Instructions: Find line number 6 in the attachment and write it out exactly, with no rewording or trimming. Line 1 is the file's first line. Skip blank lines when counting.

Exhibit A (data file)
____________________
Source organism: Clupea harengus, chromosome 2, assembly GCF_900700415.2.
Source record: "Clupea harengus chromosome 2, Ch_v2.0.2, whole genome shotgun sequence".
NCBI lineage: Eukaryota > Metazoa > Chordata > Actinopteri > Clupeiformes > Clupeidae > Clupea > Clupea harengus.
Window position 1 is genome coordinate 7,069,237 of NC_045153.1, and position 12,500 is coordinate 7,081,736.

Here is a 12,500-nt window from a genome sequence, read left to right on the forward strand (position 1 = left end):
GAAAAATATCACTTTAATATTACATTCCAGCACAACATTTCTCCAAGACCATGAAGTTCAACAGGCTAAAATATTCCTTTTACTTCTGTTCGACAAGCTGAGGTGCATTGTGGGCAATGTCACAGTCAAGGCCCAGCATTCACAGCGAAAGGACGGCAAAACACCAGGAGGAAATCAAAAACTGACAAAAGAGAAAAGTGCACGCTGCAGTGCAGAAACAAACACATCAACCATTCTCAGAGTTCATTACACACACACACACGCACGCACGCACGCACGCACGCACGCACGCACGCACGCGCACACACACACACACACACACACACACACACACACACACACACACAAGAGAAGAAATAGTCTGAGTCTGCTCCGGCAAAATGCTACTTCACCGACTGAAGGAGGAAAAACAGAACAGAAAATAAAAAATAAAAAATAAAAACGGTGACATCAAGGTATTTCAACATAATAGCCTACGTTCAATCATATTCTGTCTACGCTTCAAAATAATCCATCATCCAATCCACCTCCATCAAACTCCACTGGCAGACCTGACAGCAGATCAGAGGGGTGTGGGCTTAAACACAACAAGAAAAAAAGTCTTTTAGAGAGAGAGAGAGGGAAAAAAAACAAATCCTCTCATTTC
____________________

GAAAAATATCACTTTAATATTACATTCCAGCACAACATTTCTCCAAGACCATGAAGTTCAACAGGCTAAAATATTCCTTTTACTTCTGTTCGACAAGCTGAGGTGCATTGTGGGCAATGTCACAGTCAAGGCCCAGCATTCACAGCGAAAGGACGGCAAAACACCAGGAGGAAATCAAAAACTGACAAAAGAGAAAAGTGCACGCTGCAGTGCAGAAACAAACACATCAACCATTCTCAGAGTTCATTACACACACACACACGCACGCACGCACGCACGCACGCACGCACGCACGCACGCGCACACACACACACACACACACACACACACACACACACACACACACAAGAGAAGAAATAGTCTGAGTCTGCTCCGGCAAAATGCTACTTCACCGACTGAAGGAGGAAAAACAGAACAGAAAATAAAAAATAAAAAATAAAAACGGTGACATCAAGGTATTTCAACATAATAGCCTACGTTCAATCATATTCTGTCTACGCTTCAAAATAATCCATCATCCAATCCACCTCCATCAAACTCCACTGGCAGACCTGACAGCAGATCAGAGGGGTGTGGGCTTAAACACAACAAGAAAAAAAGTCTTTTAGAGAGAGAGAGAGGGAAAAAAAACAAATCCTCTCATTTC